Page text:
Two RNA-based drugs for the same disease, a rare, crippling nerve condition called familial amyloid polyneuropathy (FAP) with no available treatments in the U.S., could soon be under an FDA review at the same time.
The first of those treatments, from Carlsbad, CA, Ionis Pharmaceuticals, is on its way there—but are the data are good enough to satisfy regulators and Ionis’s partner, GlaxoSmithKline?
It’s tough to say, because Ionis (NASDAQ: IONS) isn’t releasing many details yet, and some safety issues have emerged in clinical testing. Those concerns appeared to drive Ionis shares down in early trading, while rival Alnylam Pharmaceuticals (NASDAQ: ALNY) saw its shares shoot up (more below).
This morning Ionis said that its drug, inotersen, succeeded in a Phase 3, placebo-controlled study in 172 patients with FAP. Patients on the drug for 15 months had a statistically significant improvement, compared to placebo, on two tests that measure their symptoms: the “modified neuropathy impairment score,” or mNIS+7, a measure of symptoms like muscle weakness and reflexes; and the Norfolk Quality of Life Questionnaire-Diabetic Neuropathy, which evaluates how the disease is impacting patients’ lives.
Ionis, however, didn’t disclose the magnitude of the benefit on either test, or mention how the drug fared on secondary measures, like a change in body mass index—full details from the study will be presented at a future medical meeting.
What’s more, Ionis also said some “key safety findings” have caused it to change how it monitors patients. Three patients treated with inotersen had dangerously low platelet levels, or thrombocytopenia—two patients recovered, but the other died from a brain hemorrhage. A fourth patient whose platelet count dropped on inotersen stopped treatment. Four other inotersen patients also dropped out of testing due to kidney problems, some of which were severe.
The disclosures were particularly troubling given Ionis has seen thrombocytopenia in testing of some of its other RNA-based drugs. In a research note, Leerink Partners analyst Paul Matteis wrote the drug’s safety “remains a major question,” along with the possible “frequency/necessity of dose reductions.”
For its part, Ionis said it has since changed how it tests for low platelet counts and kidney problems and that all of the serious side effects occurred before these measures were implemented. Ionis said more than 80 percent of patients completed the Phase 3 trial, and over 95 percent of those patients are participating in an open-label extension study that will test the drug’s long-term impact.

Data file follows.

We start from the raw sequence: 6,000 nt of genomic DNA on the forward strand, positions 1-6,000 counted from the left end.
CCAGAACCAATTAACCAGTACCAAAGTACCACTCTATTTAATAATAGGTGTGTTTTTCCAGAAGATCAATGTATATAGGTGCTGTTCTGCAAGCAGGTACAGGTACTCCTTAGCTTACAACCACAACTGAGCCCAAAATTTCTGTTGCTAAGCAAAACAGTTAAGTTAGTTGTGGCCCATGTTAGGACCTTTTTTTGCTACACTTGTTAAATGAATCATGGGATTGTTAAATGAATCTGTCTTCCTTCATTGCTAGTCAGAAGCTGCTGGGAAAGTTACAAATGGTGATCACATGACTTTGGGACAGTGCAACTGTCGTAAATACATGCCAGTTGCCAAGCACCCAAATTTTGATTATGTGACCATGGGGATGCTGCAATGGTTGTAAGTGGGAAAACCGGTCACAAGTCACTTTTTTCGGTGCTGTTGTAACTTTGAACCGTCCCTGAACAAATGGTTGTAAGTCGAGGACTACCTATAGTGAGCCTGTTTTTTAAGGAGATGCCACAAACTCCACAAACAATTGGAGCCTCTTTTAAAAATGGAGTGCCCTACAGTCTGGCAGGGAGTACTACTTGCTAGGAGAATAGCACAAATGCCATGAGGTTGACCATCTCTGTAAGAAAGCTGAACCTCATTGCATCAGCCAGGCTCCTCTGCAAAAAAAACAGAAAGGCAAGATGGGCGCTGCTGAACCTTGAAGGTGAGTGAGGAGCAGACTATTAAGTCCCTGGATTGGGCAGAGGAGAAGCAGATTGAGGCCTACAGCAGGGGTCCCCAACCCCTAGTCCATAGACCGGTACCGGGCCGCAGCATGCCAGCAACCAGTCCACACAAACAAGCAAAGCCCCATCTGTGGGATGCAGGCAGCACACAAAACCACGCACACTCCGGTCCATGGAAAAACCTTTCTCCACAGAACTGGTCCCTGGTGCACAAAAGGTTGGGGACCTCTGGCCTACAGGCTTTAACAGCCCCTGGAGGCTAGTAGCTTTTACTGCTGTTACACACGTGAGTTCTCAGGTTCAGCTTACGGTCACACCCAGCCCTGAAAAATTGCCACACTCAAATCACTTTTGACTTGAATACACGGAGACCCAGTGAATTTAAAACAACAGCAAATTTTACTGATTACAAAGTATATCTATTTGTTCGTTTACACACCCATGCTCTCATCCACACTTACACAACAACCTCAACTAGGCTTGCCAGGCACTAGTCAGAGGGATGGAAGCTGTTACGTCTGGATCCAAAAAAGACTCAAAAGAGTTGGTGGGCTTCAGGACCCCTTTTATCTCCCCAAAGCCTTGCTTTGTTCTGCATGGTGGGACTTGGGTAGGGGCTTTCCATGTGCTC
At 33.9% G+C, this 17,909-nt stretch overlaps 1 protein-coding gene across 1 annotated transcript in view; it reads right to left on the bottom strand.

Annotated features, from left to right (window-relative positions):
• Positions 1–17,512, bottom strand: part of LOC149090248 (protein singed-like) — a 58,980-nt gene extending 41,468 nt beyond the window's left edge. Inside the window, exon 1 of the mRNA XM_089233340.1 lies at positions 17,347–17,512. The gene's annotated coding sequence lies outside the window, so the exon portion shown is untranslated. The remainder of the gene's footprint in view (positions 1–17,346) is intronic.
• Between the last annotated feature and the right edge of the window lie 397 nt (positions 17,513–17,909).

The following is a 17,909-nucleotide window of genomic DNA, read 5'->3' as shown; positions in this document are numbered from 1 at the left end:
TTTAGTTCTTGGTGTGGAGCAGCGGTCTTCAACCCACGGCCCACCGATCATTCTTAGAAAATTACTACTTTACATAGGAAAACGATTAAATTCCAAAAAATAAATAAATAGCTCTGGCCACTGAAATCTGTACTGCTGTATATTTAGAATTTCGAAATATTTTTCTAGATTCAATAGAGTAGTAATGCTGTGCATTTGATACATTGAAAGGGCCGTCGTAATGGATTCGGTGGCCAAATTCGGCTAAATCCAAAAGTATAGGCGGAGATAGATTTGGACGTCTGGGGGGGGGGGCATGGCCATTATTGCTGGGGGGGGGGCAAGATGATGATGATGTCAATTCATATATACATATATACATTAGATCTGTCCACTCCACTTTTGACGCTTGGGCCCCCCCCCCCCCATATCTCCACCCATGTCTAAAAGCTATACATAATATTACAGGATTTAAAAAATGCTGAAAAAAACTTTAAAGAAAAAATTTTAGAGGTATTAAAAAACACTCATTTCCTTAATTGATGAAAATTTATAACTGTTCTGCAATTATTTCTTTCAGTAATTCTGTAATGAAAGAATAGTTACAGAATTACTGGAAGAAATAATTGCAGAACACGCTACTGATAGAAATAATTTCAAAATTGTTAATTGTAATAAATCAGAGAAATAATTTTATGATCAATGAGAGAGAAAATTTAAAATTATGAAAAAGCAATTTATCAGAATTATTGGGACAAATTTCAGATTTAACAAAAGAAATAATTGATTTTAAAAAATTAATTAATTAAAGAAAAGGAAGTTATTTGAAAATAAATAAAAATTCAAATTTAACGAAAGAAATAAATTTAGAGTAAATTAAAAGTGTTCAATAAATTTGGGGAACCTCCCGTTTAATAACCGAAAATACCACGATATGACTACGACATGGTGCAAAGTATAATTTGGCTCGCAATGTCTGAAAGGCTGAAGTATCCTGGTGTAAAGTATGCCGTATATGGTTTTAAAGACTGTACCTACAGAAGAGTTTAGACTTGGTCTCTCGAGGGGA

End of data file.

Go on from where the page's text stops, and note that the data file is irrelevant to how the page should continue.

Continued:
On a conference call, Ionis senior vice president of drug discovery Brett Monia said the safety concerns can be monitored, are “manageable” and that “early signals [of safety problems] are reversible.” In a statement, he said the “preliminary results suggest a favorable benefit-risk profile” for inotersen. Will the FDA agree, given the lack of available alternatives? Ionis said preparations for approval applications are underway, and the coming decision of partner GSK could say a lot. The British pharma has the option to license inotersen before Ionis submits those applications, pending the review of more data. On the call, CEO Stanley Crooke said Ionis “assumes” GSK will exercise its option, but “will be delighted” to commercialize inotersen on its own if GSK passes.
FAP is a form of transthyretin amyloidosis, an inherited condition in which amyloid proteins build up in tissues of the body and cause damage to the nerves, heart, and other organs. About 10,000 people have the nerve-damaging form, FAP, and they tend to live another 5 to 15 years after symptoms crop up (another form, affecting the heart, is more prevalent).
The only treatment options for FAP patients are a liver transplant, or Pfizer’s tafamidis (Vyndaqel), which is approved in Europe but not in the U.S. Ionis is in a race with another maker of RNA-based drugs, Alnylam (NASDAQ: ALNY), to develop a new class of treatments for the disease. Results from a Phase 3 study of Alnylam’s rival patisiran are expected later this year. Matteis wrote that given the similarities between the two drugs, Ionis’s data “virtually de-risks patisiran, barring an unexpected safety concern.”
On the call, Monia made a case for inotersen’s superiority. Ionis’s drug is administered at home through a once-weekly subcutaneous injection. Patisiran is given intravenously at a doctor’s office once every three weeks, and patients have to be prepped with analgesics and steroids, long-term use of which, Monia said, might lead to other complications.
Investors, however, sent Ionis shares down more than 8 percent in pre-market trading Monday, while Alnylam shares surged more than 14 percent.